As a week-long strike by Lufthansa’s cabin crew members draws to a close, their union was already threatening fresh walkouts if the German airline didn’t budge in an ongoing dispute over retirement benefits and pensions.
The head of the UFO union, which represents Lufthansa’s 19,000 stewardesses and stewards, told a crowd of cheering protestors at the Frankfurt airport on Friday that further industrial action was possible if the carrier doesn’t back off its plan to slash costs.
“This strike will end tonight, but if management doesn’t change, then strikes will be possible again at any time,” said Nicoley Baublies, referring to walkouts in the last seven days that have kept nearly all of the airline’s planes on the ground.
Lufthansa said the strikes had incurred losses of some 10 million euros ($10.7 million) a day, after around 4,700 flights were cancelled and more than half a million passengers turned away or rebooked on other airlines.
“What we’ve seen is that no matter what you do, you just can’t reach a resolution with this management,” Baublies told the crowd of about 200 Lufthansa employees, who responded with cheers, whistles and chants of “We are Lufthansa.”
For its part, the airline’s management has said it cannot afford to offer new employees the same retirement benefits and pension schemes as current staff. Stiff competition from budget airlines and Gulf carriers was forcing Lufthansa to consolidate.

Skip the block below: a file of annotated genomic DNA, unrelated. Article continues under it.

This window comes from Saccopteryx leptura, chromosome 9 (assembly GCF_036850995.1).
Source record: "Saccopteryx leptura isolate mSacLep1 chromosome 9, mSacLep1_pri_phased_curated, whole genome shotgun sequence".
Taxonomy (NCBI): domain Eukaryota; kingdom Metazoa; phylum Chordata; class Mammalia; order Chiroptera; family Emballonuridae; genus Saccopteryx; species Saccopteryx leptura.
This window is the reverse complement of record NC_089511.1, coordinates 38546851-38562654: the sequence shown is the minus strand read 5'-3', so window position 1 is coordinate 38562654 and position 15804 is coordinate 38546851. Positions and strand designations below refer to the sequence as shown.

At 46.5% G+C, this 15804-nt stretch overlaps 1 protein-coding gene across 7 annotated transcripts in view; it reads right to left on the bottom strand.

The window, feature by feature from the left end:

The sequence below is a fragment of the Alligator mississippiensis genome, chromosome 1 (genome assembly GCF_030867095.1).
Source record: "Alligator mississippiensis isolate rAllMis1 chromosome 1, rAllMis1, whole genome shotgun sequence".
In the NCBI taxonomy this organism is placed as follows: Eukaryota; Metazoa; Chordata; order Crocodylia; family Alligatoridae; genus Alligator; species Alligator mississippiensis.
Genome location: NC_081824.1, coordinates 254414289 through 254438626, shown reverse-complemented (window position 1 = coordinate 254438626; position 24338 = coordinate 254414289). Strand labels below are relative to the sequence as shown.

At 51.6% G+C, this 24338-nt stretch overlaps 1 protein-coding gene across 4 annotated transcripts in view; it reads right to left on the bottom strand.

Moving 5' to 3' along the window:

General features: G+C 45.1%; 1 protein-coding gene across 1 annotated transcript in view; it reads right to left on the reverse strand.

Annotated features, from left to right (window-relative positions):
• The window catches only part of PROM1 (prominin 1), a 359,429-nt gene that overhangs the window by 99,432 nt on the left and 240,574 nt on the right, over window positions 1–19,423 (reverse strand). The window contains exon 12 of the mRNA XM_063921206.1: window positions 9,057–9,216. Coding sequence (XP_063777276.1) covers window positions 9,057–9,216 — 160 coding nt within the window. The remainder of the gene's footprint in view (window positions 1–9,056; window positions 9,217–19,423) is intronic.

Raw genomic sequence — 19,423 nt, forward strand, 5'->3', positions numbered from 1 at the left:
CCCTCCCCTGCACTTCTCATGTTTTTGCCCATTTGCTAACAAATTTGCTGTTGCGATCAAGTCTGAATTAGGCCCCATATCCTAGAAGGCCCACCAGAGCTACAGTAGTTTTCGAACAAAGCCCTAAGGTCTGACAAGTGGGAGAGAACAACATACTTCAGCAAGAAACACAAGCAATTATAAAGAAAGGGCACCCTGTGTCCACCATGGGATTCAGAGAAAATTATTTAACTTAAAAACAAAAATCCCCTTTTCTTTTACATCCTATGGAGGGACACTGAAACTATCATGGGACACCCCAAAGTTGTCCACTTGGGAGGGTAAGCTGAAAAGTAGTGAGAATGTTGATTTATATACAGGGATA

Negotiations between the cabin crew union, UFO, along with the pilots’ union Cockpit and Verdi, which represents Lufthansa’s non-flying personnel, have dragged on for years and grown increasingly acrimonious as strikes have become more frequent. Lufthansa pilots have walked off the job a dozen times in the last year and a half.
In Frankfurt on Friday, the airline’s chief financial officer, Simone Menne, also addressed protestors, saying Lufthansa was ready for compromise although it did not have much room to maneuver.
“What we have offered is what we can afford,” she said, adding that the most recent strike would not have a significant effect on Lufthansa’s full-year profit forecast.
Last month, Chief Executive Carsten Spohr said the airline was on target to log record yearly profits, boosted by low fuel costs.
cjc/hg (Reuters, AP, dpa)